All Things Considered

Transgender Man Leads 'Men's Health' Cover Model Contest

Aydian Dowling is leading the popular vote by a landslide in the magazine's annual "Ultimate Guy" contest. If he wins the judges' round, he'd be the first trans man ever on the magazine's cover.

Like 'Dynasty' On Ice: The Nancy Kerrigan And Tonya Harding Museum

Why would a couple of comedians build a museum in their hallway dedicated to figure skaters in 1994? Because the story of their rivalry, Kerrigan's attack and the media frenzy is just so American.

All Things Considered

Murrah Building Bombing Prompted Oklahoma City's Downtown Revival

Oklahoma City's decaying downtown has changed into a thriving entertainment district over the past 20 years. A former city official says the bombing sharpened the city's desire to revitalize the area.

All Things Considered

Remembering The Oklahoma City Bombing 20 Years Later

NPR's Arun Rath speaks with Mark Potok of the Southern Poverty Law Center about the bombing and the threat of domestic terrorism today.

2 Decades Later, 168 Victims Of Oklahoma City Attack Are Remembered

Former President Bill Clinton and Oklahoma Gov. Mary Fallin spoke at a ceremony remembering the April 19, 1995 bombing — the deadliest act of domestic terrorism in U.S. history.

Weekend Edition Sunday

LA's Mountain Lion Is A Solitary Cat With A Knack For Travel

A puma named P-22 had to master a suburban commute to find his home in Griffith Park. His name might not be pretty, but the biologist who collared him thinks it fits just right.

Weekend Edition Sunday

'This Is Going To Be Too Hard': Keeping Kids From Using Pot

Once a symbol of the counterculture, pot is now part of the culture. In Colorado, it's part of everyday culture, raising concerns for parents and those working to keep young people away from drugs.

Weekend Edition Sunday

Security Tightens For Second Boston Marathon Since The Bombing

The Boston Marathon bombing two years ago changed how organizers run the annual race. Despite stepped-up security, 1 million fans will be cheering on runners from the sidelines on Monday.

Weekend Edition Sunday

U.S. And Saudis Place Sanctions On Pakistani Charity

The U.S. and Saudi Arabia are imposing sanctions on a Pakistan-based charity thought to be funneling money to terror groups. NPR's Rachel Martin speaks with Daniel Glaser at the Treasury Department.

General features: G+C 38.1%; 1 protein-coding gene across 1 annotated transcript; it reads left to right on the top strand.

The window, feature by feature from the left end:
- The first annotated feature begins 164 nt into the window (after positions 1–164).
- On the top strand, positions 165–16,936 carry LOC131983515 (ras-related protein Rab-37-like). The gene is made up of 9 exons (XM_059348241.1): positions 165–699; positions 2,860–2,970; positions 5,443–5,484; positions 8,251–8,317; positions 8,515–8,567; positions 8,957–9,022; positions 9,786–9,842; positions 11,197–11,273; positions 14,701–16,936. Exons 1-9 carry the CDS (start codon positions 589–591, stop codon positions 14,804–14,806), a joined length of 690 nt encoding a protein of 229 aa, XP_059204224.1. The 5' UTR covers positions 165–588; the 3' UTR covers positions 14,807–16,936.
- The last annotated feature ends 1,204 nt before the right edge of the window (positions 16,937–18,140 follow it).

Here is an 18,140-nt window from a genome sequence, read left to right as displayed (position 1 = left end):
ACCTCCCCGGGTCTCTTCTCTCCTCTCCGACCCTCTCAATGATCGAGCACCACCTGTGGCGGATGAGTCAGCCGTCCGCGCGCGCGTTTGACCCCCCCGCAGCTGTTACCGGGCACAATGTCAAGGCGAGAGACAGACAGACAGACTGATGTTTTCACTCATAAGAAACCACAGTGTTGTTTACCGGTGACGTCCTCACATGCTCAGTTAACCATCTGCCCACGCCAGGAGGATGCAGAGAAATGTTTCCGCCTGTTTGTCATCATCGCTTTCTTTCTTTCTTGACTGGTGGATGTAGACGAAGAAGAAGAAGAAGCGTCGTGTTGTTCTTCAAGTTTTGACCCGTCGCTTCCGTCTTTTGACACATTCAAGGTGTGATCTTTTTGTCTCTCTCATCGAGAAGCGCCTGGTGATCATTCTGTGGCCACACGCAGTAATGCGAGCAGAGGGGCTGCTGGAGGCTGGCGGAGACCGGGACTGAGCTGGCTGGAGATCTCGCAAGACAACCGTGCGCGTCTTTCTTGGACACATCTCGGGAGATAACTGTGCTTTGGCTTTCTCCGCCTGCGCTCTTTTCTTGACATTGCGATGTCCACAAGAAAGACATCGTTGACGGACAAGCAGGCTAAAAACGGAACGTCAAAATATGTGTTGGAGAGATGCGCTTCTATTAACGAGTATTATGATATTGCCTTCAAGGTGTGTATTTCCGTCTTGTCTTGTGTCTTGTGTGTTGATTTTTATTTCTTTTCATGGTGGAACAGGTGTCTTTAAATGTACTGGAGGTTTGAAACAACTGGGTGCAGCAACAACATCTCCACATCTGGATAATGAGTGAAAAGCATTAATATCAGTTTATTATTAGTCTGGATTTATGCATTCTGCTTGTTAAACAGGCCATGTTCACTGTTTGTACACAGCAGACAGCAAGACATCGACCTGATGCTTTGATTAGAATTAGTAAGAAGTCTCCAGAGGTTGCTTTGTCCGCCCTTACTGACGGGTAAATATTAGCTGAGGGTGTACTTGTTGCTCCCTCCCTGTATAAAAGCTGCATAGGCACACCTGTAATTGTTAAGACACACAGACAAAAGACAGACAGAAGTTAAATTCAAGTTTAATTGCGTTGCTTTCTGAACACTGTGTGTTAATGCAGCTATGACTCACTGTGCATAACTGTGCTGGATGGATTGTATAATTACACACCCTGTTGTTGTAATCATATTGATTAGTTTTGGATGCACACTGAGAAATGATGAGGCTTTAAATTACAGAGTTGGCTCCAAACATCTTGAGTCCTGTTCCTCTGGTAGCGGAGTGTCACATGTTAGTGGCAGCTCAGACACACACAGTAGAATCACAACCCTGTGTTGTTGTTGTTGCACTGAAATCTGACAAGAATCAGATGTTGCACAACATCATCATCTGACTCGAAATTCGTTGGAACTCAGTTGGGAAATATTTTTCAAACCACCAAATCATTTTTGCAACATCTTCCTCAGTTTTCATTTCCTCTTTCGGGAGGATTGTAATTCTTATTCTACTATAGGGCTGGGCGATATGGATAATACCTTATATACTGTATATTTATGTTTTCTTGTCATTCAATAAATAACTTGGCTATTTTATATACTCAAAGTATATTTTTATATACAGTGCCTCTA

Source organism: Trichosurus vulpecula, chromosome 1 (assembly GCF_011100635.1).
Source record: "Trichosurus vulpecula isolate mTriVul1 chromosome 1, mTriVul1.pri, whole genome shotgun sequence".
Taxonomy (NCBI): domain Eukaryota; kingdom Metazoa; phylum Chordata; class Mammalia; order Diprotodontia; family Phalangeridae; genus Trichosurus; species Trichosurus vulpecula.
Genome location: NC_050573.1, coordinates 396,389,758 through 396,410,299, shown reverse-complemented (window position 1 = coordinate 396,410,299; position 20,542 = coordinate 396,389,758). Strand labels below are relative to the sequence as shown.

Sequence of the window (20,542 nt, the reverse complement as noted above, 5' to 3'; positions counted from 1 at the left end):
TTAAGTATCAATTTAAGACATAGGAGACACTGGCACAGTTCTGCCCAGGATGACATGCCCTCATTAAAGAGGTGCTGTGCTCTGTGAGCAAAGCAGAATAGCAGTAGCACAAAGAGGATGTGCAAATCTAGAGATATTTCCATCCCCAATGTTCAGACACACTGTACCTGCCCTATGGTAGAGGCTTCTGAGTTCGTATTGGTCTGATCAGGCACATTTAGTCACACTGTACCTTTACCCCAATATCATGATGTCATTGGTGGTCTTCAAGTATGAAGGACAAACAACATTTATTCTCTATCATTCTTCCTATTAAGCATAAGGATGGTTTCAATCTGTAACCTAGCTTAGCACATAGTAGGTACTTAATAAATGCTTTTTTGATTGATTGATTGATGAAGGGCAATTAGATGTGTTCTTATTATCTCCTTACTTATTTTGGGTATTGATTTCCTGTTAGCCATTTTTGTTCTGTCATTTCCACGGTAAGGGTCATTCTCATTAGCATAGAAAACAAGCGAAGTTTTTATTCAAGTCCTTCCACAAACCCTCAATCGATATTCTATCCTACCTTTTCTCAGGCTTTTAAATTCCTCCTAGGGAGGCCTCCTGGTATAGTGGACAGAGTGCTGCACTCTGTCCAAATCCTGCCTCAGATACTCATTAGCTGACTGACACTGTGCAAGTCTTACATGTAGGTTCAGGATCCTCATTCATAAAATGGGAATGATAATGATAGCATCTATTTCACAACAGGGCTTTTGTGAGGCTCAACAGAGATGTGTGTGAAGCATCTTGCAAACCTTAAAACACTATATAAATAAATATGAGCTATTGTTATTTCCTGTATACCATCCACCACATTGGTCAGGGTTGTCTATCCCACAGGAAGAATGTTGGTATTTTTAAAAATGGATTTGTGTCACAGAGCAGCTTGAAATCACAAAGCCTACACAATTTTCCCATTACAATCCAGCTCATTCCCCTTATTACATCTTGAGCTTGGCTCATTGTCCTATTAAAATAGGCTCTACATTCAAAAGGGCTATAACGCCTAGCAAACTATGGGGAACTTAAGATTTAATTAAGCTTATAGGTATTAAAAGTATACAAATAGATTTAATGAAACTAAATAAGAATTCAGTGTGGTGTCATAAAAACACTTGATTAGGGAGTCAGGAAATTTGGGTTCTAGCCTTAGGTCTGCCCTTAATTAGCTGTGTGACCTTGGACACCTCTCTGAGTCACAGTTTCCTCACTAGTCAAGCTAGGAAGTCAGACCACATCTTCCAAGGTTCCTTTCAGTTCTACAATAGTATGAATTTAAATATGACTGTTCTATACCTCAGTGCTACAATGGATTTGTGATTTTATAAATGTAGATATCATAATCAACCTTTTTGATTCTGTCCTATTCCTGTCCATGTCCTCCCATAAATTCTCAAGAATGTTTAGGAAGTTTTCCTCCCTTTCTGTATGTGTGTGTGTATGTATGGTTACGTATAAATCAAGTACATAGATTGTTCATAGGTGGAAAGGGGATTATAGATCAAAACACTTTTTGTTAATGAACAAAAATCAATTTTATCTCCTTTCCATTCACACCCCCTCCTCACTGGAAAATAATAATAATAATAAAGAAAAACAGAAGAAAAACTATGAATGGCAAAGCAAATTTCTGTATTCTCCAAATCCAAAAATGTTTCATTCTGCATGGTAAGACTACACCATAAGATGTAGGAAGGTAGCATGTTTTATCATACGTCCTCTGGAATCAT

Weekend Edition Sunday

Candidates And Candidates-To-Be Woo New Hampshire's GOP

Republican candidates — those who've already declared and those who have yet to — gathered in New Hampshire this weekend to speak to their party. Whose messages resonated? And whose did not?

Money In Politics: The Gyrocopter's Complaint

April 20, 2015
A member of a bomb squad pulls something off of a small helicopter and throws it after a man landed on the West Lawn of the Capitol in Washington, Wednesday, April 15, 2015.  A Florida postal carrier named Doug Hughes took responsibility for the stunt on a website where he said he was delivering letters to all 535 members of Congress in order to draw attention to campaign finance corruption. (AP)

We’ll take up the gyrocopter pilot’s complaint. Big money politics in America, on the road to 2016. And what to do about it.

‘Course Correction’ Details A Title IX Fight, A Naked Protest And An Olympian’s Story

April 18, 2015

Ginny Gilder fell into rowing at an important moment. The sport gave her an escape from family turmoil, but also thrust her into the fight for female athletes’ rights. Gilder, who won an Olympic medal in 1984, tells her story in “Course Correction: A Story of Rowing and Resilience in the Wake of Title IX.”

Hecklers Welcome At Big 12 Tennis Matches

April 18, 2015
Crowds at tennis matches are typically quiet. The Big 12 is trying to change that. (Mal Fairclough/Getty Images)

With the number of college tennis programs and scholarships dropping, the Big 12 Conference is trying to drum up interest in the sport by allowing fans to yell and cheer during play. The Wall Street Journal’s Tom Perrotta witnessed a noisy match between Baylor and Oklahoma and joins Bill Littlefield to share what he learned — and heard.

Charlie Pierce: The Week In Sports

April 18, 2015
According to Las Vegas, LeBron James and the second-seeded Cleveland Cavaliers are the favorites to win the NBA Championship. (Jason Miller/Getty Images)

Only A Game analyst Charlie Pierce makes his NBA Playoff picks, weighs in on Aaron Hernandez’s first-degree murder conviction and explains why Boston should not host the Olympics.

Running To Remember: The Story Of Cancer Survivor Matt Tullis

April 18, 2015
For childhood cancer survivor Matt Tullis, running brings back memories of , (Michael Dwyer/AP)